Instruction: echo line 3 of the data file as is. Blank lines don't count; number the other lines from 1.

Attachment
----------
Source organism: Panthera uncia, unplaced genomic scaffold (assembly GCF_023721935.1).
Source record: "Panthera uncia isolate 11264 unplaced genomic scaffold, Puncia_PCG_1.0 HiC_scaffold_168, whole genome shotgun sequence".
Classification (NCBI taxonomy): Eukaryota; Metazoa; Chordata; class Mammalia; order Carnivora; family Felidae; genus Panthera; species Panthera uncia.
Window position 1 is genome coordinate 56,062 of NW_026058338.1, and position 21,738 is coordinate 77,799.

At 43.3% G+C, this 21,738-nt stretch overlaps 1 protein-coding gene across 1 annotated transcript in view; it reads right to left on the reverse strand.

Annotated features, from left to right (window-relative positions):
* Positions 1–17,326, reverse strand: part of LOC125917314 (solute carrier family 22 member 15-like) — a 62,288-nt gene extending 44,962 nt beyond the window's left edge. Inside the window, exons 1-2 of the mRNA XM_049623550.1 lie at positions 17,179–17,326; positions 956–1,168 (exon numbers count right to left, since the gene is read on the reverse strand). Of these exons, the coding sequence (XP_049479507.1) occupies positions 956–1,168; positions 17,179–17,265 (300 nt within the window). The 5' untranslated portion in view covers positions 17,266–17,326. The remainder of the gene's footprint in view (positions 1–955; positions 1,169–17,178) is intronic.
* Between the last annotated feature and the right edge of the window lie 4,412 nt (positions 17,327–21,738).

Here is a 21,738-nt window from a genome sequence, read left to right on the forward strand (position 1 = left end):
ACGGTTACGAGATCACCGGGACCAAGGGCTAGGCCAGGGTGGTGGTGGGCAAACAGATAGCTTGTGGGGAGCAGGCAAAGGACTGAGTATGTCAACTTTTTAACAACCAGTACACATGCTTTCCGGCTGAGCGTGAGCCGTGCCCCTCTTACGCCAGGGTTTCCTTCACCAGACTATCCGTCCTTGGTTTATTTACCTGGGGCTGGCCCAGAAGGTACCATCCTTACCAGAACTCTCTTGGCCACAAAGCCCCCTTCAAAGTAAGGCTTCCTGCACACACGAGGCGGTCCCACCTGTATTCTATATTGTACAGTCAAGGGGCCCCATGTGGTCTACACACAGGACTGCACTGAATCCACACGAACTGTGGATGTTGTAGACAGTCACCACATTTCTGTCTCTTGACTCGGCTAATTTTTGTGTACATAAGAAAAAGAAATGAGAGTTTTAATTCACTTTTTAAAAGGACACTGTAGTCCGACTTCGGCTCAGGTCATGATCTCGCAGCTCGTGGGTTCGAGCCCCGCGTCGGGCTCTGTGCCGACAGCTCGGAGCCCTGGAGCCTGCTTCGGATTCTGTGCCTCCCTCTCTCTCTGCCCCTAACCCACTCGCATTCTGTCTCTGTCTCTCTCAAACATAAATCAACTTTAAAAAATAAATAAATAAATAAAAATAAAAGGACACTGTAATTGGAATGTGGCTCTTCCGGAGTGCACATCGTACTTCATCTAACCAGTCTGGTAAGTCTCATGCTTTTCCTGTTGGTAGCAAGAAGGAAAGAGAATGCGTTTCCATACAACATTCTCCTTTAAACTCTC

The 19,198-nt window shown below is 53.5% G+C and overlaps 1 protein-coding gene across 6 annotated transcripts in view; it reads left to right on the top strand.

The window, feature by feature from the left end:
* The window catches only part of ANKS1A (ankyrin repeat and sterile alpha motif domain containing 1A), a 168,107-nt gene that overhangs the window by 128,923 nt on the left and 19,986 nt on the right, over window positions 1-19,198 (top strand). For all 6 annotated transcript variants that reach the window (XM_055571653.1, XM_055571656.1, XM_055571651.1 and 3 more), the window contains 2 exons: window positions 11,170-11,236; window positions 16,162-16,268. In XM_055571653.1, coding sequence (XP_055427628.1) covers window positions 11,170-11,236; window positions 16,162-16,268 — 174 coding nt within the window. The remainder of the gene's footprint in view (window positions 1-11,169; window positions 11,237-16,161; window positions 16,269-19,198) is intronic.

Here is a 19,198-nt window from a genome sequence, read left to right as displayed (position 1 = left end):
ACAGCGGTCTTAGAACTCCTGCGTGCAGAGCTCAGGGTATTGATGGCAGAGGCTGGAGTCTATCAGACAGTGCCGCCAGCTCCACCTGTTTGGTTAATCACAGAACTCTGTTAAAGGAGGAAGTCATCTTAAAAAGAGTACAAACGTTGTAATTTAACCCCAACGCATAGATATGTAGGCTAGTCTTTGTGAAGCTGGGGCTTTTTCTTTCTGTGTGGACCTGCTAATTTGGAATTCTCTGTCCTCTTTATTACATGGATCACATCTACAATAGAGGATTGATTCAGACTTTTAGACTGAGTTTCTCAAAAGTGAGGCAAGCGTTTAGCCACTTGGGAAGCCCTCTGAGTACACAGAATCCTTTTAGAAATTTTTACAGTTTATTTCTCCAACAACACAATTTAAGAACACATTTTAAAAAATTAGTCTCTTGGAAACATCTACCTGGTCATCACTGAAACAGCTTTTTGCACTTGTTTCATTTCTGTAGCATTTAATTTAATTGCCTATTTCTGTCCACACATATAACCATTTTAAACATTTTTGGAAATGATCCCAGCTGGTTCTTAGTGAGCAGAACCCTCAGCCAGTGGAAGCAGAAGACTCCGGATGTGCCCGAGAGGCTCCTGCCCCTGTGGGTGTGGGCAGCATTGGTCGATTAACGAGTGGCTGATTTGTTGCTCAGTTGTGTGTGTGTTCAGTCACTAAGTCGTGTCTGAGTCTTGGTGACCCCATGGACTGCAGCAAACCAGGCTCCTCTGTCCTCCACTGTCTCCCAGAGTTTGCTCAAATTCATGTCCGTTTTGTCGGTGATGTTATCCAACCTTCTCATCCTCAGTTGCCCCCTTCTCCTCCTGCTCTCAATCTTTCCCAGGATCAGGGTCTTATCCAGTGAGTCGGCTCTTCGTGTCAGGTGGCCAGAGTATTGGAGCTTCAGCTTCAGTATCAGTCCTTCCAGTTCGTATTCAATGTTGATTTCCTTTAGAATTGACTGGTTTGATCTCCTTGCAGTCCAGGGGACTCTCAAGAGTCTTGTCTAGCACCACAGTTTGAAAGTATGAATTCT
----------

Classification (NCBI taxonomy): Eukaryota; Metazoa; Chordata; class Mammalia; order Carnivora; family Felidae; genus Panthera; species Panthera uncia.